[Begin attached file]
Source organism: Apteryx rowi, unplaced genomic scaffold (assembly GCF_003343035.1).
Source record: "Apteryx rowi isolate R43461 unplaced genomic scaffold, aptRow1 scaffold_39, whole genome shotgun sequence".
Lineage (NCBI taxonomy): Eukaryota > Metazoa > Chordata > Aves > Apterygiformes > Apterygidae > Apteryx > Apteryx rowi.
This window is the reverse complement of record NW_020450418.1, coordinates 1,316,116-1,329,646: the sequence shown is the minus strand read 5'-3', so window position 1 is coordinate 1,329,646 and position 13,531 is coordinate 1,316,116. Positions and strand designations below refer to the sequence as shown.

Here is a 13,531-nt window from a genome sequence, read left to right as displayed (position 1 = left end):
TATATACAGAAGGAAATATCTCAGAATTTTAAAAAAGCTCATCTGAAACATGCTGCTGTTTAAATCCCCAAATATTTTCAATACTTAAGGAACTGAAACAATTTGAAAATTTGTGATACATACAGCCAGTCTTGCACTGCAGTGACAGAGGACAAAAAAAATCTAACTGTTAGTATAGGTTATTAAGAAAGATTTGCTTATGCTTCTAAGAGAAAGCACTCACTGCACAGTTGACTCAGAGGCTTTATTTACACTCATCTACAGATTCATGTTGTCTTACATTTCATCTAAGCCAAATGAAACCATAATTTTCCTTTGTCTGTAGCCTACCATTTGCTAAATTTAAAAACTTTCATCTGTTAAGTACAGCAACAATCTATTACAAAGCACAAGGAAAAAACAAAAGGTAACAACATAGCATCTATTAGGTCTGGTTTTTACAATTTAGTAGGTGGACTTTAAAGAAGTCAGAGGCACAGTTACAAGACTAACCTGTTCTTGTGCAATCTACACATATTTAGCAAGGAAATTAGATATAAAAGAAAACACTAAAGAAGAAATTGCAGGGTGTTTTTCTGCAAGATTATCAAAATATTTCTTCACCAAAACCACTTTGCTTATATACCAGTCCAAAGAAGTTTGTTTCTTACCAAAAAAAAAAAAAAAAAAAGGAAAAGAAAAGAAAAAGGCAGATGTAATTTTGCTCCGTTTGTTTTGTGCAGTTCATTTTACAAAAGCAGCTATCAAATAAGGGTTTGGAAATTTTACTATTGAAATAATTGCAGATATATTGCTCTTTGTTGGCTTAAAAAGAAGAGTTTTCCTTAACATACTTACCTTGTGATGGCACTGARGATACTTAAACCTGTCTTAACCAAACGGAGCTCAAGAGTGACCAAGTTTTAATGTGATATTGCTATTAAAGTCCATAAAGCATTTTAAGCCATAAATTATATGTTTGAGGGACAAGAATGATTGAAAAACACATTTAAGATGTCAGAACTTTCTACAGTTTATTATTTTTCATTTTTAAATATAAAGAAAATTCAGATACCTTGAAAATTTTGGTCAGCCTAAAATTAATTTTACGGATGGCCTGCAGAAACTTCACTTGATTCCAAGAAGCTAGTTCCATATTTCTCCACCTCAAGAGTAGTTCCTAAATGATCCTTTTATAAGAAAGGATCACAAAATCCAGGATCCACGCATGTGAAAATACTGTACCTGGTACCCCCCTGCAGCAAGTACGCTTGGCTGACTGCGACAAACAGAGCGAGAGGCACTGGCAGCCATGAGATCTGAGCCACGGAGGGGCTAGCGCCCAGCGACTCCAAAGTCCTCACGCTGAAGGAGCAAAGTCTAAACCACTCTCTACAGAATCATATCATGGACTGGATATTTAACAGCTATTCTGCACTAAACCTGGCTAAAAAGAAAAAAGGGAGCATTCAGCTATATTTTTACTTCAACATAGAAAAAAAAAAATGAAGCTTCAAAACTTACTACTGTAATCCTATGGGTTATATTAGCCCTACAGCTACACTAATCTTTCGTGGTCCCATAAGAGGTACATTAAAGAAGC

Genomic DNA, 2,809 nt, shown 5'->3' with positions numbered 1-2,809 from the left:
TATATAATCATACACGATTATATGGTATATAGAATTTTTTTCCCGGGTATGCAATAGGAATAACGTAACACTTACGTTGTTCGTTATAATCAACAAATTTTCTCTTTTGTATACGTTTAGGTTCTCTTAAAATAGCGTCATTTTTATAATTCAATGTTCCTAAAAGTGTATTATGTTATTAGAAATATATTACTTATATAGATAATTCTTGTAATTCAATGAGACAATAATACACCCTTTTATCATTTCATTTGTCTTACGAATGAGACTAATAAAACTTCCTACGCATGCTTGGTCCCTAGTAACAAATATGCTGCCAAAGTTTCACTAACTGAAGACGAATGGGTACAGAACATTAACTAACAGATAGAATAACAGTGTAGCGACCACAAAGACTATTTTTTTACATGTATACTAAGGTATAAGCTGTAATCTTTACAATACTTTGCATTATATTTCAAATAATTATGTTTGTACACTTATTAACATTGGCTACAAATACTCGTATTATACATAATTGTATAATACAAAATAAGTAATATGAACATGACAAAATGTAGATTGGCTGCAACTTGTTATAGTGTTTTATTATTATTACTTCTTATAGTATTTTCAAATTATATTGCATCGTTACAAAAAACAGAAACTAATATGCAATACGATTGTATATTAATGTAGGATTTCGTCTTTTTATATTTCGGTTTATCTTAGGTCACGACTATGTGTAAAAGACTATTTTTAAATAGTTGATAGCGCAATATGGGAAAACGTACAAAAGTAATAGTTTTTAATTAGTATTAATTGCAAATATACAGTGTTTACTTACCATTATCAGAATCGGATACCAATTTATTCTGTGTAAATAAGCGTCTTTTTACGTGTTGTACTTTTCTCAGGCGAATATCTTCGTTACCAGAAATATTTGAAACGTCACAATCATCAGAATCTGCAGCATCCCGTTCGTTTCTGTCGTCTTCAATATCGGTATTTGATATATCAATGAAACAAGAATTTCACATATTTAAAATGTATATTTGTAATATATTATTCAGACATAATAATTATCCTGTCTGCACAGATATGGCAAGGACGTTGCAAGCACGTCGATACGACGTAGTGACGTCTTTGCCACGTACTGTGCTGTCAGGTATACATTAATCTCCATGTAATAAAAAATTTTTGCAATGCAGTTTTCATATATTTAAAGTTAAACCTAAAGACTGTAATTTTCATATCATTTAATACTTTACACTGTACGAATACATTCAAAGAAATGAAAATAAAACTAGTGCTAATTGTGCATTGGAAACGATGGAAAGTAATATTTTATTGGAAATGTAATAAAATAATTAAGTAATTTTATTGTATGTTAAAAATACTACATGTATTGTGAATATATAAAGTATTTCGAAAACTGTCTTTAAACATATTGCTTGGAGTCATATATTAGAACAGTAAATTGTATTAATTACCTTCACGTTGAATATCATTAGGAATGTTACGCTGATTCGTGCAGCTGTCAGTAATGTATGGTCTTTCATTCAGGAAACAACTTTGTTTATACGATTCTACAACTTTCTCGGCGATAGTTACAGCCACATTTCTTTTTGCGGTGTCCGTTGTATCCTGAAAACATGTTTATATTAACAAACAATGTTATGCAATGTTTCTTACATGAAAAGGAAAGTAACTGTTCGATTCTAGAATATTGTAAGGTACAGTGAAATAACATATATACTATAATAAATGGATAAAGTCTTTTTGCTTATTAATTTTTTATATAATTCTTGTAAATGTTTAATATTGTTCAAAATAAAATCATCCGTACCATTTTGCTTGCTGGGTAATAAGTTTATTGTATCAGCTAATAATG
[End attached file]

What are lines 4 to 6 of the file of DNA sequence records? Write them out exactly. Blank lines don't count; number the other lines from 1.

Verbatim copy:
This window is the reverse complement of record NW_020450418.1, coordinates 1,316,116-1,329,646: the sequence shown is the minus strand read 5'-3', so window position 1 is coordinate 1,329,646 and position 13,531 is coordinate 1,316,116. Positions and strand designations below refer to the sequence as shown.

Here is a 13,531-nt window from a genome sequence, read left to right as displayed (position 1 = left end):
TATATACAGAAGGAAATATCTCAGAATTTTAAAAAAGCTCATCTGAAACATGCTGCTGTTTAAATCCCCAAATATTTTCAATACTTAAGGAACTGAAACAATTTGAAAATTTGTGATACATACAGCCAGTCTTGCACTGCAGTGACAGAGGACAAAAAAAATCTAACTGTTAGTATAGGTTATTAAGAAAGATTTGCTTATGCTTCTAAGAGAAAGCACTCACTGCACAGTTGACTCAGAGGCTTTATTTACACTCATCTACAGATTCATGTTGTCTTACATTTCATCTAAGCCAAATGAAACCATAATTTTCCTTTGTCTGTAGCCTACCATTTGCTAAATTTAAAAACTTTCATCTGTTAAGTACAGCAACAATCTATTACAAAGCACAAGGAAAAAACAAAAGGTAACAACATAGCATCTATTAGGTCTGGTTTTTACAATTTAGTAGGTGGACTTTAAAGAAGTCAGAGGCACAGTTACAAGACTAACCTGTTCTTGTGCAATCTACACATATTTAGCAAGGAAATTAGATATAAAAGAAAACACTAAAGAAGAAATTGCAGGGTGTTTTTCTGCAAGATTATCAAAATATTTCTTCACCAAAACCACTTTGCTTATATACCAGTCCAAAGAAGTTTGTTTCTTACCAAAAAAAAAAAAAAAAAAAGGAAAAGAAAAGAAAAAGGCAGATGTAATTTTGCTCCGTTTGTTTTGTGCAGTTCATTTTACAAAAGCAGCTATCAAATAAGGGTTTGGAAATTTTACTATTGAAATAATTGCAGATATATTGCTCTTTGTTGGCTTAAAAAGAAGAGTTTTCCTTAACATACTTACCTTGTGATGGCACTGARGATACTTAAACCTGTCTTAACCAAACGGAGCTCAAGAGTGACCAAGTTTTAATGTGATATTGCTATTAAAGTCCATAAAGCATTTTAAGCCATAAATTATATGTTTGAGGGACAAGAATGATTGAAAAACACATTTAAGATGTCAGAACTTTCTACAGTTTATTATTTTTCATTTTTAAATATAAAGAAAATTCAGATACCTTGAAAATTTTGGTCAGCCTAAAATTAATTTTACGGATGGCCTGCAGAAACTTCACTTGATTCCAAGAAGCTAGTTCCATATTTCTCCACCTCAAGAGTAGTTCCTAAATGATCCTTTTATAAGAAAGGATCACAAAATCCAGGATCCACGCATGTGAAAATACTGTACCTGGTACCCCCCTGCAGCAAGTACGCTTGGCTGACTGCGACAAACAGAGCGAGAGGCACTGGCAGCCATGAGATCTGAGCCACGGAGGGGCTAGCGCCCAGCGACTCCAAAGTCCTCACGCTGAAGGAGCAAAGTCTAAACCACTCTCTACAGAATCATATCATGGACTGGATATTTAACAGCTATTCTGCACTAAACCTGGCTAAAAAGAAAAAAGGGAGCATTCAGCTATATTTTTACTTCAACATAGAAAAAAAAAAATGAAGCTTCAAAACTTACTACTGTAATCCTATGGGTTATATTAGCCCTACAGCTACACTAATCTTTCGTGGTCCCATAAGAGGTACATTAAAGAAGC